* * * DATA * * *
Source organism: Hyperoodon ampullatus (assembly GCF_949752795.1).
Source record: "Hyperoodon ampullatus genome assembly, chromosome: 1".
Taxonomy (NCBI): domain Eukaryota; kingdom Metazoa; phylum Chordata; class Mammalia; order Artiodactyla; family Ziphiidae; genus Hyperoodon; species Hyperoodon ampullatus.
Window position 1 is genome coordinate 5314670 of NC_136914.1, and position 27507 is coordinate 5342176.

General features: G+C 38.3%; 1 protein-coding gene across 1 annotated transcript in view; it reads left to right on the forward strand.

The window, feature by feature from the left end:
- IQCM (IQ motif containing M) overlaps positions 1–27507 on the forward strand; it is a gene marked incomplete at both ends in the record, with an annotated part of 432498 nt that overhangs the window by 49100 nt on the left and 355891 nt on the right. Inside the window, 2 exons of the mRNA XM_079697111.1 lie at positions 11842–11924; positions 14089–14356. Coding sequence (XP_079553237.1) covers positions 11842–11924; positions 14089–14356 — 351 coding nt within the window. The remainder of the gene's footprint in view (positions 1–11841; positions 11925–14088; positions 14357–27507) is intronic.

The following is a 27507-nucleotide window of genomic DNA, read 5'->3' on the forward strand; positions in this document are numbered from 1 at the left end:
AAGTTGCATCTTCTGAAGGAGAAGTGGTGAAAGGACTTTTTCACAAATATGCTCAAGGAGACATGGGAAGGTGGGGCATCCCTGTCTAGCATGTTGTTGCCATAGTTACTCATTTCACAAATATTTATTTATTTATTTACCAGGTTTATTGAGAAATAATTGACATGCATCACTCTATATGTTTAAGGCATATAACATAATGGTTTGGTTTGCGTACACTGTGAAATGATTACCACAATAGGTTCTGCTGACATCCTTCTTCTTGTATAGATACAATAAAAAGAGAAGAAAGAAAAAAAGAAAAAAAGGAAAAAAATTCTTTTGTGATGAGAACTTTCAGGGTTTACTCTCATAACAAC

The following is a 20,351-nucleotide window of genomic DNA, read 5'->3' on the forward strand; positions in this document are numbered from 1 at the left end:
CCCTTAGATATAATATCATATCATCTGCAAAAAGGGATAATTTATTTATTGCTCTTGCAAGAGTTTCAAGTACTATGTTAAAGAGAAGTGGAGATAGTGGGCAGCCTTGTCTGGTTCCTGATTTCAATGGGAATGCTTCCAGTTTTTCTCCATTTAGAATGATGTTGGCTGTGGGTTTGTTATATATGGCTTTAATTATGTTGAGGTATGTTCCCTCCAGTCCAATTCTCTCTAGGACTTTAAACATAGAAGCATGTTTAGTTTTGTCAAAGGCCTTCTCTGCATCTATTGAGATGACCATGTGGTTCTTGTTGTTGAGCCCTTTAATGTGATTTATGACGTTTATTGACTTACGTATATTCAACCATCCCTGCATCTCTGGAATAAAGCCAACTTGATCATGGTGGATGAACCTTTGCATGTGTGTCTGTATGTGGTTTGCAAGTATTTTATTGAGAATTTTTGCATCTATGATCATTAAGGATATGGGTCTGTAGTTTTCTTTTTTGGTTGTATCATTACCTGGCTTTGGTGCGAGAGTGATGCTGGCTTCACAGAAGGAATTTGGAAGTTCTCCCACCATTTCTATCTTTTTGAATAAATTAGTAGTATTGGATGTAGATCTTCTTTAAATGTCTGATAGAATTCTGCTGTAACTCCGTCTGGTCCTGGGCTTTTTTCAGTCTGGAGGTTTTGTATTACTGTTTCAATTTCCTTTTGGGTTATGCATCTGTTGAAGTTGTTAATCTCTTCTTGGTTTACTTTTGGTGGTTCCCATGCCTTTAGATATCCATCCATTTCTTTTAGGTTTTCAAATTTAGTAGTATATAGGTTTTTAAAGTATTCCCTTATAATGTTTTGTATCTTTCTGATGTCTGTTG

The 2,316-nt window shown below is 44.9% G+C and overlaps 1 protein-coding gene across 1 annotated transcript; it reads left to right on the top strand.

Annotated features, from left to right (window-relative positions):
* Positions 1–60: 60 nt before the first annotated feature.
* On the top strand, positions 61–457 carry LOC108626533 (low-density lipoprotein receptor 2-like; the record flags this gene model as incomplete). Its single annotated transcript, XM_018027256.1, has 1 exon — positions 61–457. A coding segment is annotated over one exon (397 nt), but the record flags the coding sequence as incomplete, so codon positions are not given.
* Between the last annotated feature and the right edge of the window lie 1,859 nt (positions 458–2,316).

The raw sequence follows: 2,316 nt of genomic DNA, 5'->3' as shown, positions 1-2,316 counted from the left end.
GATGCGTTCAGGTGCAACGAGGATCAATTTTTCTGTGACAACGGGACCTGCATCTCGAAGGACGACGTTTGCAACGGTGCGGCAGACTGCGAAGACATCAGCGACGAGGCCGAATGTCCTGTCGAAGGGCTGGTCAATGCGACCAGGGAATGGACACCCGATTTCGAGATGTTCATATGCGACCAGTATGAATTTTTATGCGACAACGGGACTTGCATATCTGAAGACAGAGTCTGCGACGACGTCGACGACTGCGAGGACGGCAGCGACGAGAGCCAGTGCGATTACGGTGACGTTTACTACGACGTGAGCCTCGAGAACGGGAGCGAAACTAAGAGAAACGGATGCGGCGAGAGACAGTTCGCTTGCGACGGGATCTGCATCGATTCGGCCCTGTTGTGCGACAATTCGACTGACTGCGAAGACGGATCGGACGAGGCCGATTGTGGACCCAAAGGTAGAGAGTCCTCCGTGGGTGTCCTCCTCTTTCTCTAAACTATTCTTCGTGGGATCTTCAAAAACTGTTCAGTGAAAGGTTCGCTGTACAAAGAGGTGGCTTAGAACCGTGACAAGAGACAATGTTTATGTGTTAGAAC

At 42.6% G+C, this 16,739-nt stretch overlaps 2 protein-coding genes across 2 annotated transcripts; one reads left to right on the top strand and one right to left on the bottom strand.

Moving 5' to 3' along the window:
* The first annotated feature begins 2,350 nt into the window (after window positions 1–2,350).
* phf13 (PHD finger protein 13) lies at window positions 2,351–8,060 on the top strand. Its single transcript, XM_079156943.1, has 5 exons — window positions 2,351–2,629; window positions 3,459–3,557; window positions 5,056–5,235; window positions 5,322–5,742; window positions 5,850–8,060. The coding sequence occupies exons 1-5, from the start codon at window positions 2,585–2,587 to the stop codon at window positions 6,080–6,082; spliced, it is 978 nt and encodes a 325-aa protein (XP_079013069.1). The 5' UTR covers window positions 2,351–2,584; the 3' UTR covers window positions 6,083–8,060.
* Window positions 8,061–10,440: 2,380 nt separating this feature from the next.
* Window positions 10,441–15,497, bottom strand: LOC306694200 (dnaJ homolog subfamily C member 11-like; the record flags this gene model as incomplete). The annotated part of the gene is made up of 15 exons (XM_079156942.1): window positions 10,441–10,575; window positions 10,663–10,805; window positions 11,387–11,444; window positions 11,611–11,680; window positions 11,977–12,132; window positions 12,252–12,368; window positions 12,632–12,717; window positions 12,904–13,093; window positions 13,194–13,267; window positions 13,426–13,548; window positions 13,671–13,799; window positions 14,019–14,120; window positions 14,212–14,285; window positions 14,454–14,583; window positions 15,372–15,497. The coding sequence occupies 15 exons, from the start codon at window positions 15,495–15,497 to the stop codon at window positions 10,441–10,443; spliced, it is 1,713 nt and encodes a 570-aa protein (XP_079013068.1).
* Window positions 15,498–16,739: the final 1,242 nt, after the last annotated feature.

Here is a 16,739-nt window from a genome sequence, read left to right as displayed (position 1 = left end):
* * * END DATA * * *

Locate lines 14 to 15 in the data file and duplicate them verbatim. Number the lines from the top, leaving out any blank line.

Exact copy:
* Positions 1–60: 60 nt before the first annotated feature.
* On the top strand, positions 61–457 carry LOC108626533 (low-density lipoprotein receptor 2-like; the record flags this gene model as incomplete). Its single annotated transcript, XM_018027256.1, has 1 exon — positions 61–457. A coding segment is annotated over one exon (397 nt), but the record flags the coding sequence as incomplete, so codon positions are not given.